Oct. 28, 2010.
WHO, Phnom Penh: The UN Secretary General, Ban Ki-moon, and his wife, Ban Soon-taek, visited Cambodia’s first methadone maintenance therapy (MMT) clinic earlier today in central Phnom Penh as part of a two-day visit to the Kingdom.
During his brief visit, the UN Secretary General unveiled a plaque to commemorate his visit and learned of the objectives of the methadone programme and its achievements since dosing began on July 1, 2010.
The UNSG and his wife met with six methadone patients who represent the wide range of socio-economic backgrounds of the current 61 clients enrolled in the programme.
Each of the six patients received their respective doses of methadone from the UN Secretary General, and his wife, who had requested the opportunity to assist.
Following the signing of the MMT Clinic visitor’s book, the UN Secretary General was presented with a silver plate depicting the famous temples of Angkor Wat by the Clinic Director, Dr. Chhit Sophal, and a representative of the methadone patients to thank him for his interest in the programme.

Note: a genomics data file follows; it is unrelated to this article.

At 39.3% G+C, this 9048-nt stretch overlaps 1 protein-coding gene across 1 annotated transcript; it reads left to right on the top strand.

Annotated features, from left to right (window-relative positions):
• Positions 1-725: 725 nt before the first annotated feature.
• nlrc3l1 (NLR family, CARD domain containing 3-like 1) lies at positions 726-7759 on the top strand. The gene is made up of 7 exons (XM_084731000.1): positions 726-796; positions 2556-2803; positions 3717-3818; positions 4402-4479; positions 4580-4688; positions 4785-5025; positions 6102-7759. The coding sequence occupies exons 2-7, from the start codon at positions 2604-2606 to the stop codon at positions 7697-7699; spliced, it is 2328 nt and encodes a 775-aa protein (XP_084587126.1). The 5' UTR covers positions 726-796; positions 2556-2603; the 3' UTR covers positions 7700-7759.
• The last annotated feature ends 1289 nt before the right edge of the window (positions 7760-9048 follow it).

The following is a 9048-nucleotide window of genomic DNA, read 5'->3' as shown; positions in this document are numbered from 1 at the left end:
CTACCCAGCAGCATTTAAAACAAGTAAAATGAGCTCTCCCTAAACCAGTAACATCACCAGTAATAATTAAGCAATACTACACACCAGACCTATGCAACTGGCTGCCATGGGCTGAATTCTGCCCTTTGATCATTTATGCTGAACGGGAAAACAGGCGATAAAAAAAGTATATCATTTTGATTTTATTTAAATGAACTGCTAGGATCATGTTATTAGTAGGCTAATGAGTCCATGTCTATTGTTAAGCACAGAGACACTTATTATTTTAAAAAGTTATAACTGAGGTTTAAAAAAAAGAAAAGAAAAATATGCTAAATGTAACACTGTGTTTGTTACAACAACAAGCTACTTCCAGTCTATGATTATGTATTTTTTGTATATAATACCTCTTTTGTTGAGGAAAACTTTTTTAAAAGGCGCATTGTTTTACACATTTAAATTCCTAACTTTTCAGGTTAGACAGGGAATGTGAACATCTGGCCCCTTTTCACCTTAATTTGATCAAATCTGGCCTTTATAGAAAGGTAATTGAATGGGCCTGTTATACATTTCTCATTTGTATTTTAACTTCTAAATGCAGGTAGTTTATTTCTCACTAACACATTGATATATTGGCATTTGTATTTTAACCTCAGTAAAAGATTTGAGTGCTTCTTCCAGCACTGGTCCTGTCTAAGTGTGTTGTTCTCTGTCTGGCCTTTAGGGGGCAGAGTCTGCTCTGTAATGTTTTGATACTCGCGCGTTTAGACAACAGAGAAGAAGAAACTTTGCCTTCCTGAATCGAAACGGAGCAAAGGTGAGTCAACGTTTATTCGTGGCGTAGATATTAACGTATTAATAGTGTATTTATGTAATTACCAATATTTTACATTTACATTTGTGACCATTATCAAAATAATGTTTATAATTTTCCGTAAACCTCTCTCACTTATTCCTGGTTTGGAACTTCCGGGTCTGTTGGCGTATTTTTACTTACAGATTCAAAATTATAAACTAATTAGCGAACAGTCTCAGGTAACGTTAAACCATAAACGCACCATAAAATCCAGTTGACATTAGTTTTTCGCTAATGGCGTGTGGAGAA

In this speech to the audience and crowd who can come to see the UNSG make this special visit, Ban Ki-moon noted that the methadone programme, “is providing an important service, not just to people struggling to conquer addiction, but to the broader community.”
The UN Secretary General continued, “I commend the Government of Cambodia for launching this pilot programme. Evidence shows that such initiatives are more effective than incarceration in addressing the social problems caused by addiction.”
The combined and ongoing efforts of several UN agencies in Cambodia was emphasised by Ban Ki-moon, in particular with respect to the new, innovative approaches to drug treatment in the Kingdom through the community-based drug treatment programme initiated by UNODC with the support of WHO and UNAIDS, that has been formally adopted by the entire UN Country Team in Cambodia.
The UNSG praised Cambodia for its successes in its response to HIV/AIDS whilst noting the challenges still ahead: “I would like to congratulate the Government of Cambodia on receiving the MDG Award [for] its work on HIV/AIDS. The UN System will continue to assist the Government to maintain its achievements and to focus on developing a continuum of prevention, care and treatment for HIV/AIDS for populations most at-risk – including entertainment workers, men who have sex with men, and drug users.”
At the conclusion of his remarks, the UN Secretary General commented, “I look forward to continued partnership between the Government and the United Nations system to deliver evidence-based approaches to drug-related problems.”
Summary compiled by Graham Shaw, Technical Officer: HIV/AIDS, Drug Dependence and Harm Reduction, WHO, Cambodia.